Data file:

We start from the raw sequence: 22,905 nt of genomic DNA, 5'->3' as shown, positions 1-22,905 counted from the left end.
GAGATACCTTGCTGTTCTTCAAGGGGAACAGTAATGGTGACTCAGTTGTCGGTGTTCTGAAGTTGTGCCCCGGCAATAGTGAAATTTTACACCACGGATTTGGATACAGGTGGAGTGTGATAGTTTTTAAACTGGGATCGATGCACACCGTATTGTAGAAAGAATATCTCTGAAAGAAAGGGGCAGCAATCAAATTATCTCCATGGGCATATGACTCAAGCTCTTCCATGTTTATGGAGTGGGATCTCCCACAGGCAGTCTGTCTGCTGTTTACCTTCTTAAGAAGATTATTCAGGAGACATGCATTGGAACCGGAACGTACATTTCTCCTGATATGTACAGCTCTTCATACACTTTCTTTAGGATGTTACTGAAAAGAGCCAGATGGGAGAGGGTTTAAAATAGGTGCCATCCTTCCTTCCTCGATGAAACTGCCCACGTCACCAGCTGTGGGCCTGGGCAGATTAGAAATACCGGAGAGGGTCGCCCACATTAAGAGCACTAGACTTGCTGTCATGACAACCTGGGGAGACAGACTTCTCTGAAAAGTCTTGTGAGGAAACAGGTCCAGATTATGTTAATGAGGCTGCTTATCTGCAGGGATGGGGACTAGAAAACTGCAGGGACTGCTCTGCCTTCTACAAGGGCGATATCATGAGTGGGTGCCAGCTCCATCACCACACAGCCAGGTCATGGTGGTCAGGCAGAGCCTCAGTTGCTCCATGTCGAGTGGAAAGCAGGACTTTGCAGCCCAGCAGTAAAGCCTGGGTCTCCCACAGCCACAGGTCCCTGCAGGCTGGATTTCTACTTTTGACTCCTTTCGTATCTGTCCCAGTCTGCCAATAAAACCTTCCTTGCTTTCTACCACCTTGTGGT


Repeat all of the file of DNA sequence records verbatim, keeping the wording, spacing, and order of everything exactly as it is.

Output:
We start from the raw sequence: 22,905 nt of genomic DNA, 5'->3' as shown, positions 1-22,905 counted from the left end.
GAGATACCTTGCTGTTCTTCAAGGGGAACAGTAATGGTGACTCAGTTGTCGGTGTTCTGAAGTTGTGCCCCGGCAATAGTGAAATTTTACACCACGGATTTGGATACAGGTGGAGTGTGATAGTTTTTAAACTGGGATCGATGCACACCGTATTGTAGAAAGAATATCTCTGAAAGAAAGGGGCAGCAATCAAATTATCTCCATGGGCATATGACTCAAGCTCTTCCATGTTTATGGAGTGGGATCTCCCACAGGCAGTCTGTCTGCTGTTTACCTTCTTAAGAAGATTATTCAGGAGACATGCATTGGAACCGGAACGTACATTTCTCCTGATATGTACAGCTCTTCATACACTTTCTTTAGGATGTTACTGAAAAGAGCCAGATGGGAGAGGGTTTAAAATAGGTGCCATCCTTCCTTCCTCGATGAAACTGCCCACGTCACCAGCTGTGGGCCTGGGCAGATTAGAAATACCGGAGAGGGTCGCCCACATTAAGAGCACTAGACTTGCTGTCATGACAACCTGGGGAGACAGACTTCTCTGAAAAGTCTTGTGAGGAAACAGGTCCAGATTATGTTAATGAGGCTGCTTATCTGCAGGGATGGGGACTAGAAAACTGCAGGGACTGCTCTGCCTTCTACAAGGGCGATATCATGAGTGGGTGCCAGCTCCATCACCACACAGCCAGGTCATGGTGGTCAGGCAGAGCCTCAGTTGCTCCATGTCGAGTGGAAAGCAGGACTTTGCAGCCCAGCAGTAAAGCCTGGGTCTCCCACAGCCACAGGTCCCTGCAGGCTGGATTTCTACTTTTGACTCCTTTCGTATCTGTCCCAGTCTGCCAATAAAACCTTCCTTGCTTTCTACCACCTTGTGGT